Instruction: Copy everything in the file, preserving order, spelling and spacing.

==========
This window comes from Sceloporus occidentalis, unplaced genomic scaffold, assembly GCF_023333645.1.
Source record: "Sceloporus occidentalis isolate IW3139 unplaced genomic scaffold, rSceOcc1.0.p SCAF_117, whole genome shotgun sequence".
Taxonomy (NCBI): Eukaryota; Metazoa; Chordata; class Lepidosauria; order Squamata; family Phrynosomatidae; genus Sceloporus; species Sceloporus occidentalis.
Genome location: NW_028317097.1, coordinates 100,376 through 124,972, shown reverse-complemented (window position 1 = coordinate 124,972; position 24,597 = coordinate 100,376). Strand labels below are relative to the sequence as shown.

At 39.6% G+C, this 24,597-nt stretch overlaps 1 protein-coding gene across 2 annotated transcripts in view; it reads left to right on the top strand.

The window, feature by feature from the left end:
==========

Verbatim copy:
This window comes from Sceloporus occidentalis, unplaced genomic scaffold, assembly GCF_023333645.1.
Source record: "Sceloporus occidentalis isolate IW3139 unplaced genomic scaffold, rSceOcc1.0.p SCAF_117, whole genome shotgun sequence".
Taxonomy (NCBI): Eukaryota; Metazoa; Chordata; class Lepidosauria; order Squamata; family Phrynosomatidae; genus Sceloporus; species Sceloporus occidentalis.
Genome location: NW_028317097.1, coordinates 100,376 through 124,972, shown reverse-complemented (window position 1 = coordinate 124,972; position 24,597 = coordinate 100,376). Strand labels below are relative to the sequence as shown.

At 39.6% G+C, this 24,597-nt stretch overlaps 1 protein-coding gene across 2 annotated transcripts in view; it reads left to right on the top strand.

The window, feature by feature from the left end: